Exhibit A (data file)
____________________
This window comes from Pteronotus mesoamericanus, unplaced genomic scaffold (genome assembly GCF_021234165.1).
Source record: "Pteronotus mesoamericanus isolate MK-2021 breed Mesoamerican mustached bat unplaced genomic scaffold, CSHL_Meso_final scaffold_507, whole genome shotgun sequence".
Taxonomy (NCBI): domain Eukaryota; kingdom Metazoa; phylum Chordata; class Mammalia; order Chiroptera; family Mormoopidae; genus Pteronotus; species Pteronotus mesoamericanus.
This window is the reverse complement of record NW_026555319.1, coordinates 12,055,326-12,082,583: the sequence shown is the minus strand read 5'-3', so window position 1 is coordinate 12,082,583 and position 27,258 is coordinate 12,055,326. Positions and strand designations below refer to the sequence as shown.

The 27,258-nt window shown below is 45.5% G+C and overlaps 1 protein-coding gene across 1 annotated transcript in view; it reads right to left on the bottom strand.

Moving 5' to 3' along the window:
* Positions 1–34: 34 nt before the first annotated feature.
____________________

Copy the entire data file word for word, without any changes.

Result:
This window comes from Pteronotus mesoamericanus, unplaced genomic scaffold (genome assembly GCF_021234165.1).
Source record: "Pteronotus mesoamericanus isolate MK-2021 breed Mesoamerican mustached bat unplaced genomic scaffold, CSHL_Meso_final scaffold_507, whole genome shotgun sequence".
Taxonomy (NCBI): domain Eukaryota; kingdom Metazoa; phylum Chordata; class Mammalia; order Chiroptera; family Mormoopidae; genus Pteronotus; species Pteronotus mesoamericanus.
This window is the reverse complement of record NW_026555319.1, coordinates 12,055,326-12,082,583: the sequence shown is the minus strand read 5'-3', so window position 1 is coordinate 12,082,583 and position 27,258 is coordinate 12,055,326. Positions and strand designations below refer to the sequence as shown.

The 27,258-nt window shown below is 45.5% G+C and overlaps 1 protein-coding gene across 1 annotated transcript in view; it reads right to left on the bottom strand.

Moving 5' to 3' along the window:
* Positions 1–34: 34 nt before the first annotated feature.